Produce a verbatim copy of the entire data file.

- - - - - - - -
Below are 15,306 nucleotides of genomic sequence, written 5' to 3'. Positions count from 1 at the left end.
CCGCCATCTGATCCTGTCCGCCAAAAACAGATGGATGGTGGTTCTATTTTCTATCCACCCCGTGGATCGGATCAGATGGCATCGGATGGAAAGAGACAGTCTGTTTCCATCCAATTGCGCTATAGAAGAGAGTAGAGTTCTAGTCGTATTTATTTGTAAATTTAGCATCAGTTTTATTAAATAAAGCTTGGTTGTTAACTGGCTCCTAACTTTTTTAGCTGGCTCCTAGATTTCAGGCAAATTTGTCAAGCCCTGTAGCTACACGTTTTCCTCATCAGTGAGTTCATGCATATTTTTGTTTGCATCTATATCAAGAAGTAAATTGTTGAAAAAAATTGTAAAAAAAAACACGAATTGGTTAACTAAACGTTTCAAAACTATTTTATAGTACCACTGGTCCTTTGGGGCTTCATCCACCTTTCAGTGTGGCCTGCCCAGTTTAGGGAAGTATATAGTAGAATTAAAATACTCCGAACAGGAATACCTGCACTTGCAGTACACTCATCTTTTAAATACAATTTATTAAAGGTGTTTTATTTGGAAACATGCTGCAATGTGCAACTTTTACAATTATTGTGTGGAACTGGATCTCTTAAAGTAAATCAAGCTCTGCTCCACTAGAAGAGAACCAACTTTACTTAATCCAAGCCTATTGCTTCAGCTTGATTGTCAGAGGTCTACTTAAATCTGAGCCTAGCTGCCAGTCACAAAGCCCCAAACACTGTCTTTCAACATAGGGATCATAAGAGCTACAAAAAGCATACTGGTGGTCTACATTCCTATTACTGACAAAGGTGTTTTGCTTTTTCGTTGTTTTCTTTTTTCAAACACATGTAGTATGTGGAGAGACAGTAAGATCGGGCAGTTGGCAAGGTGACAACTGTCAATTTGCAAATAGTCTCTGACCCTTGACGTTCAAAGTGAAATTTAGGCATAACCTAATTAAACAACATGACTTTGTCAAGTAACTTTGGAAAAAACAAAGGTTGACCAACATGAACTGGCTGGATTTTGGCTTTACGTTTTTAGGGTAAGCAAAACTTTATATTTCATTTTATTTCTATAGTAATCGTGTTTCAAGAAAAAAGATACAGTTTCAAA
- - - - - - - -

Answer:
Below are 15,306 nucleotides of genomic sequence, written 5' to 3'. Positions count from 1 at the left end.
CCGCCATCTGATCCTGTCCGCCAAAAACAGATGGATGGTGGTTCTATTTTCTATCCACCCCGTGGATCGGATCAGATGGCATCGGATGGAAAGAGACAGTCTGTTTCCATCCAATTGCGCTATAGAAGAGAGTAGAGTTCTAGTCGTATTTATTTGTAAATTTAGCATCAGTTTTATTAAATAAAGCTTGGTTGTTAACTGGCTCCTAACTTTTTTAGCTGGCTCCTAGATTTCAGGCAAATTTGTCAAGCCCTGTAGCTACACGTTTTCCTCATCAGTGAGTTCATGCATATTTTTGTTTGCATCTATATCAAGAAGTAAATTGTTGAAAAAAATTGTAAAAAAAAACACGAATTGGTTAACTAAACGTTTCAAAACTATTTTATAGTACCACTGGTCCTTTGGGGCTTCATCCACCTTTCAGTGTGGCCTGCCCAGTTTAGGGAAGTATATAGTAGAATTAAAATACTCCGAACAGGAATACCTGCACTTGCAGTACACTCATCTTTTAAATACAATTTATTAAAGGTGTTTTATTTGGAAACATGCTGCAATGTGCAACTTTTACAATTATTGTGTGGAACTGGATCTCTTAAAGTAAATCAAGCTCTGCTCCACTAGAAGAGAACCAACTTTACTTAATCCAAGCCTATTGCTTCAGCTTGATTGTCAGAGGTCTACTTAAATCTGAGCCTAGCTGCCAGTCACAAAGCCCCAAACACTGTCTTTCAACATAGGGATCATAAGAGCTACAAAAAGCATACTGGTGGTCTACATTCCTATTACTGACAAAGGTGTTTTGCTTTTTCGTTGTTTTCTTTTTTCAAACACATGTAGTATGTGGAGAGACAGTAAGATCGGGCAGTTGGCAAGGTGACAACTGTCAATTTGCAAATAGTCTCTGACCCTTGACGTTCAAAGTGAAATTTAGGCATAACCTAATTAAACAACATGACTTTGTCAAGTAACTTTGGAAAAAACAAAGGTTGACCAACATGAACTGGCTGGATTTTGGCTTTACGTTTTTAGGGTAAGCAAAACTTTATATTTCATTTTATTTCTATAGTAATCGTGTTTCAAGAAAAAAGATACAGTTTCAAA